Programming Praxis – Big Numbers: Division

In today’s Programming Praxis exercise, our goal is to add division to our Big Number library. Let’s get started, shall we?

Because I found two bugs in the existing code and to avoid spreading the code around too much, this week I’ll post the full code for the module again.

I’ve added some imports:

import Control.Arrow
import Data.List
import Data.Ratio
import Test.QuickCheck

The data type, base and Ord instance are unchanged.

data BigNum = B Int [Int] deriving (Eq, Show)

base :: Integer
base = 1000

instance Ord BigNum where
    compare (B l1 ds1) (B l2 ds2) = case compare l1 l2 of
        EQ -> maybe EQ id . find (/= EQ) . reverse $ zipWith compare ds1 ds2
        c  -> c

While testing division I discovered that the result of a subtraction operation wasn’t trimmed of leading zeroes. The new definition for + solves this.

instance Num BigNum where
    a@(B l1 ds1) + b@(B l2 ds2) = B (length t * signum l) (reverse t) where
        B l _ = if abs b > abs a then b else a
        (_,t) = span (== 0) . reverse . f 0 $ (if abs b > abs a then flip else id)
             (prep $ if signum l1 == -signum l2 then (-) else (+)) ds1 ds2
        prep op (x:xs) (y:ys) = op (toInteger x) (toInteger y) : prep op xs ys
        prep _  xs     ys     = map toInteger $ xs ++ ys
        f r (x:xs) = let (d,m) = divMod (r + x) base in fromIntegral m : f d xs
        f r []     = if r == 0 then [] else [fromIntegral r]
    (B l1 ds1) * (B l2 ds2) = B (signum l1 * signum l2 * sl) sds where
        B sl sds = sum $ mult ds1 ds2
        mult (x:xs) (y:ys) = fromIntegral (toInteger x * toInteger y) :
                             map shift (mult xs (y:ys)) ++
                             map shift (mult [x] ys)
        mult _     _  = []
        shift (B l ds) = B (l + 1) (0 : ds)
    negate (B l ds) = B (-l) ds
    abs (B l ds)    = B (abs l) ds
    signum (B l _)  = fromIntegral $ signum l
    fromInteger n | n < 0     = negate $ fromInteger (-n)
                  | otherwise = B (length ds) (map fromIntegral ds)
                  where ds = tail $ f (n,0)
                        f (0,m) = [m]
                        f (d,m) = m : f (divMod d base)

These two instances aren’t strictly necessary, but making a data type an instance of Integral requires it instances Enum and Real as well. The definitions are trivial enough, so I added them.

instance Enum BigNum where
    fromEnum = fromIntegral . toInteger
    toEnum   = fromInteger . fromIntegral

instance Real BigNum where
    toRational = (% 1) . toInteger

The second bug I found was that converting a Big Number to an Integer didn’t keep the sign of the number. This is now fixed. Also, since we’re now instancing Integral I could give it the proper name.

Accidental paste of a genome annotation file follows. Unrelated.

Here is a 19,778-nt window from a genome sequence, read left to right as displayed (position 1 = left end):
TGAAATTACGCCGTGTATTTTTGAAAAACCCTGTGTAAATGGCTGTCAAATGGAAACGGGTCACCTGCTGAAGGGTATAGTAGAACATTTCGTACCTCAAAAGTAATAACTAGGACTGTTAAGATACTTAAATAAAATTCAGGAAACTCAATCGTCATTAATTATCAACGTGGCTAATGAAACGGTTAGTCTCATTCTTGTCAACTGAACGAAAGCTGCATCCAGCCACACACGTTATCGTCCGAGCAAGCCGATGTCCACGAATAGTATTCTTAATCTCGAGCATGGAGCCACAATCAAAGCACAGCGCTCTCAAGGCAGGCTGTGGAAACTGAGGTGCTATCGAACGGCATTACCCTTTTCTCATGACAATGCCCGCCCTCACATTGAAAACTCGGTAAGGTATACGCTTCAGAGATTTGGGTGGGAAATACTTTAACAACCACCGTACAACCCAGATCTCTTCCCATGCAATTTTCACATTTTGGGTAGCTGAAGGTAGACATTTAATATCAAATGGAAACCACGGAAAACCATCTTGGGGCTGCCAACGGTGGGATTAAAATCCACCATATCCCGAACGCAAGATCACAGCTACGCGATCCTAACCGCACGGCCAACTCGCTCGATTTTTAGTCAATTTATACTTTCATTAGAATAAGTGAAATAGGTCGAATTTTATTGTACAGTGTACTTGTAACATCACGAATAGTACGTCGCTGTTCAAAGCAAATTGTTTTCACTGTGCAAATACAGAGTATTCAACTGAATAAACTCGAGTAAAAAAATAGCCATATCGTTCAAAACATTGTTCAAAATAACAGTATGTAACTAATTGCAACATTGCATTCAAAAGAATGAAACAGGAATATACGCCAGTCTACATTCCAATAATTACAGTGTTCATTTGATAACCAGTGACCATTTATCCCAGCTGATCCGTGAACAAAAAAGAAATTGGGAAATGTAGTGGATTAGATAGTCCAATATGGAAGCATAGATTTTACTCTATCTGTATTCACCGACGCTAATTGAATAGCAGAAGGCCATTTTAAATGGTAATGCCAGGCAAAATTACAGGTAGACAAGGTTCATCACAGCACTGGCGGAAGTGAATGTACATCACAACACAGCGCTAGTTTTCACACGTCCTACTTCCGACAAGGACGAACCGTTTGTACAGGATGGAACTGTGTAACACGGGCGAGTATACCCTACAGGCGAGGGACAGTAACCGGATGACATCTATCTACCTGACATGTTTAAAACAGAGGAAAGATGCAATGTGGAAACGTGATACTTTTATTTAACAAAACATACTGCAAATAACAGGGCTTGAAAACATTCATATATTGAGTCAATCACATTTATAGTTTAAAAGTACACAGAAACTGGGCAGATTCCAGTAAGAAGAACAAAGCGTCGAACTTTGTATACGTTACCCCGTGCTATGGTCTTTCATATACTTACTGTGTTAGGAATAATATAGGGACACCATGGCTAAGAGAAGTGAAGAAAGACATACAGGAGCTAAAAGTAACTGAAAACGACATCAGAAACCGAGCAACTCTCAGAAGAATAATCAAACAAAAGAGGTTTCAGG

instance Integral BigNum where
    toInteger (B l ds) = foldr (\x a -> fromIntegral (signum l * x) + base * a) 0 ds

For the actual division, I developed my own algorithm since I couldn’t find a good explanation of Knuth’s algorithm. It fairly simple, though probably a bit less efficient than Knuth’s version. Determine how often the denominator can go in the numerator based on the first digit group of the denominator (d1) and the first digit group of the numerator (n1). If n1 is less than d1, the second digit group of the numerator (n2) is used instead, and a value equal to how often d1 goes into the base is added. The resulting value is multiplied by the denominator, subtracted from the numerator and the algorithm is called recursively. Thanks to the Integral typeclass we get the other functions (div, mod, etc.) for free.

    quotRem n@(B l1 ds1) d@(B l2 ds2)
        | d == 0         = error "Division by zero"
        | n < 0 || d < 0 = let (q',r') = quotRem (abs n) (abs d)
                           in (signum n * signum d * q', signum n * r')
        | n < d          = (0, n)
        | otherwise      = first (+ q) $ quotRem (n - d*q) d where
        (n1,n2,d1) = (last ds1, last $ tail ds1, last ds2)
        q = if n1 < d1 then shift (l1 - l2 - 1) $ div n2 d1 +
                            fromIntegral (div base (fromIntegral d1))
                       else shift (l1 - l2) $ div n1 d1
        shift s i = B (s + 1) $ (replicate s 0) ++ [i]

Since there are plenty of possible corner cases I automated the testing using QuickCheck to make sure there is no difference between Integer and BigNum division.

divTest :: Integer -> Integer -> Property
divTest a b = b /= 0 ==> quotRem a b == (toInteger q, toInteger r)
    where (q, r) = quotRem (fromInteger a :: BigNum) (fromInteger b)

main :: IO ()
main = do print $ div 12345678 (3456 :: BigNum) == 3572
          print $ mod 12345678 (3456 :: BigNum) == 846
          quickCheck divTest
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